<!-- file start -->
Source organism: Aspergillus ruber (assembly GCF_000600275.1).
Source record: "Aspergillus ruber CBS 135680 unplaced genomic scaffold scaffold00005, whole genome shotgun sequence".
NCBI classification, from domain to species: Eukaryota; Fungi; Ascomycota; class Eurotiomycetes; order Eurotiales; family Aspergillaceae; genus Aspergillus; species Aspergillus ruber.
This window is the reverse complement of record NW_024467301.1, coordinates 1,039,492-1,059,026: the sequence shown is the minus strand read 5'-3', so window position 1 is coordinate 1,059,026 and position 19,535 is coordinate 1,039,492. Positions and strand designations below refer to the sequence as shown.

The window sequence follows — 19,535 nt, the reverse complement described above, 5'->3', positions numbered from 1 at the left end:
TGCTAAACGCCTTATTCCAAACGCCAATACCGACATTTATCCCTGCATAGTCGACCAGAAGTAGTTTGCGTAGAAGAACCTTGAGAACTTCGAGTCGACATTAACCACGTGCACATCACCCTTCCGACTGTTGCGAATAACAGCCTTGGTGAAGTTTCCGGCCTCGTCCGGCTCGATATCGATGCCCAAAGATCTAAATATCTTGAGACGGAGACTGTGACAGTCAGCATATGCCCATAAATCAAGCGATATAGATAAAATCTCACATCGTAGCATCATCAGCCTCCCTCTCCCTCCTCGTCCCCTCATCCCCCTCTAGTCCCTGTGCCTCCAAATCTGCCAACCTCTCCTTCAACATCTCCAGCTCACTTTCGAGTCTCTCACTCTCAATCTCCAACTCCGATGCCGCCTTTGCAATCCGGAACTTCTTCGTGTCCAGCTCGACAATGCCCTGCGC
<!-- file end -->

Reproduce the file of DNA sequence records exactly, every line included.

Source organism: Aspergillus ruber (assembly GCF_000600275.1).
Source record: "Aspergillus ruber CBS 135680 unplaced genomic scaffold scaffold00005, whole genome shotgun sequence".
NCBI classification, from domain to species: Eukaryota; Fungi; Ascomycota; class Eurotiomycetes; order Eurotiales; family Aspergillaceae; genus Aspergillus; species Aspergillus ruber.
This window is the reverse complement of record NW_024467301.1, coordinates 1,039,492-1,059,026: the sequence shown is the minus strand read 5'-3', so window position 1 is coordinate 1,059,026 and position 19,535 is coordinate 1,039,492. Positions and strand designations below refer to the sequence as shown.

The window sequence follows — 19,535 nt, the reverse complement described above, 5'->3', positions numbered from 1 at the left end:
TGCTAAACGCCTTATTCCAAACGCCAATACCGACATTTATCCCTGCATAGTCGACCAGAAGTAGTTTGCGTAGAAGAACCTTGAGAACTTCGAGTCGACATTAACCACGTGCACATCACCCTTCCGACTGTTGCGAATAACAGCCTTGGTGAAGTTTCCGGCCTCGTCCGGCTCGATATCGATGCCCAAAGATCTAAATATCTTGAGACGGAGACTGTGACAGTCAGCATATGCCCATAAATCAAGCGATATAGATAAAATCTCACATCGTAGCATCATCAGCCTCCCTCTCCCTCCTCGTCCCCTCATCCCCCTCTAGTCCCTGTGCCTCCAAATCTGCCAACCTCTCCTTCAACATCTCCAGCTCACTTTCGAGTCTCTCACTCTCAATCTCCAACTCCGATGCCGCCTTTGCAATCCGGAACTTCTTCGTGTCCAGCTCGACAATGCCCTGCGC